Today, Dr. Petrosino gave back the mid-term exams and collected the "Meter-Stick" unit planning activity. But the main part of class was a presentation by Ms. Emily Schroeder. Ms. Schroeder is a former NASA engineer, UT graduate, and currently a teacher at LBJ High School in Austin, TX. She spoke to each section of PBI today. A quick summary of the high points of her talk:
1. Grouping/Managing: Emily talked about how group dynamics can make or break a project, and how a big part of your role as a PBI teacher is managing groups. This is SO true!
Given that you do not know these students well, here are a few questions you could ask your mentor teachers:
-Are the students already in groups, or should we put them in groups?
-Are there students who we definitely should NOT put together in a group?
-Can you assist us in forming groups for the students? What methods could we use?
-How do you decide how to divide your time between groups?
-How do you keep your students on task in their groups?
You should take advantage of the expertise your mentor teachers can provide in getting insight into this process.
2. Transparency. We have talked in class about how many teachers (especially new teachers) seem to feel the need to keep the plan a secret. This is not necessary! Let your students know what you are planning to do and why you are doing it. This could (and should!) take the form of objectives for the day and an agenda that you display and share with the students.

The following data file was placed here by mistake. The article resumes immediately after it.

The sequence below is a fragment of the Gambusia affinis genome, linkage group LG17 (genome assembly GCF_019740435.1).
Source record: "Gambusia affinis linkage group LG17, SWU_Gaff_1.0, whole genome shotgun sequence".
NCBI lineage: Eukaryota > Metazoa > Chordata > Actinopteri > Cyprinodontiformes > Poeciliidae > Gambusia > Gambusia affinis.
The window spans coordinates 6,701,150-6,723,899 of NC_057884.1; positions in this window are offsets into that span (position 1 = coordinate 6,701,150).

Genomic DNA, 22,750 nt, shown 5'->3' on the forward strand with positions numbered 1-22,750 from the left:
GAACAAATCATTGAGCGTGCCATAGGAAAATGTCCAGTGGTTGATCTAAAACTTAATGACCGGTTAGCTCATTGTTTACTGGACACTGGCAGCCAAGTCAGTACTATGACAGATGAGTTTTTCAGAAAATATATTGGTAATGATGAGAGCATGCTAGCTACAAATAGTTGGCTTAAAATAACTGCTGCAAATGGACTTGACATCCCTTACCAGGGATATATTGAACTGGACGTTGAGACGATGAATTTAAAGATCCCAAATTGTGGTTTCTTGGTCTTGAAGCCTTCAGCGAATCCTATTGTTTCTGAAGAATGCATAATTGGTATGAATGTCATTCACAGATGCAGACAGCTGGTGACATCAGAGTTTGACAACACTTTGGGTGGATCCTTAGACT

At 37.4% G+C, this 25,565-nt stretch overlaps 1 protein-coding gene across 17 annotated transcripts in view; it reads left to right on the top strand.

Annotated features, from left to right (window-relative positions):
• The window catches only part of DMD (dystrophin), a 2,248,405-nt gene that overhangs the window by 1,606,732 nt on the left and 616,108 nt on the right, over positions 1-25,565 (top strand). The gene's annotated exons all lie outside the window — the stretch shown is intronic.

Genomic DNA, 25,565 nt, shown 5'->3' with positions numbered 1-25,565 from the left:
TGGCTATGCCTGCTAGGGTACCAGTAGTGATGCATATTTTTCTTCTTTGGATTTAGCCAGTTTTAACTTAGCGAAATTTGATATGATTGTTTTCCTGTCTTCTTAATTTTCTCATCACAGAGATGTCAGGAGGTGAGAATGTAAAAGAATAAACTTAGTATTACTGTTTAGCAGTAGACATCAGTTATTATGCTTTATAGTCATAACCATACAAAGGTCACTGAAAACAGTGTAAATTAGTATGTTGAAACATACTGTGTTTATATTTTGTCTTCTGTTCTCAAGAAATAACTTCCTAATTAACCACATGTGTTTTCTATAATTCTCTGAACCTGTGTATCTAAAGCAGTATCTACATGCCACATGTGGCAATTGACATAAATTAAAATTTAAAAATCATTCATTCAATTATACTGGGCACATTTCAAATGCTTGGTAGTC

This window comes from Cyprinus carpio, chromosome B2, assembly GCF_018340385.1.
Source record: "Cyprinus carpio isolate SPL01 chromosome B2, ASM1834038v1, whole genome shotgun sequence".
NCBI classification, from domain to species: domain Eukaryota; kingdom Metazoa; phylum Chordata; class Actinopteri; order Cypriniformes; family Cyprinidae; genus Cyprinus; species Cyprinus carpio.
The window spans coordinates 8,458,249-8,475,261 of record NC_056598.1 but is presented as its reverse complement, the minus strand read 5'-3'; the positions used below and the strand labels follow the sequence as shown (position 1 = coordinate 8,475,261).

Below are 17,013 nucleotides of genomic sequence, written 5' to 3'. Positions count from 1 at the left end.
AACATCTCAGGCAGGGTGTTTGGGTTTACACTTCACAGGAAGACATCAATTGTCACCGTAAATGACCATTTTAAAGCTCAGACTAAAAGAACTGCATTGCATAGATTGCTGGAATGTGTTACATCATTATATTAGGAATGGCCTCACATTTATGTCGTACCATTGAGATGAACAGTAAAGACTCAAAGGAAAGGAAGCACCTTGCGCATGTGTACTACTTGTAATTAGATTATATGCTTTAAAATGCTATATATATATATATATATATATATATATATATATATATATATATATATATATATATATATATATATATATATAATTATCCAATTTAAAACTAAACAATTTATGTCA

Similarly, do not feel like everything has to go perfectly in order for learning to occur. You will make thousands of mistakes as a teacher, especially as a new teacher. Let’s say for example that a lab you have planned does not work or turn out as expected. This is NOT a reason to get frustrated, nor is it something you have to hide from your students. Use this as a learning opportunity. Talk about what was supposed to happen, and hypothesize with the class about why it didn’t. Students appreciate honesty.
3. Relationships and Joy. How many times yesterday did Emily say she loves her job? This shows and I promise you that her students know it. You are presumably going into teaching because you enjoy it- make sure this comes across in the classroom!!! Be a math nerd, be a science nerd, show the students how much you like the material and how happy you are to be there and they will respond to you.
Be aware that students will have many different responses to your presence in the classroom. Some will be very curious; some may shut down. Take time to introduce yourselves and have some individual conversations with students (as time allows- not at the expense of instructional time). You will be surprised how far it goes with students if you greet them with a smile, indicate an interest in something about them, or even just let them know you like something they’ve done.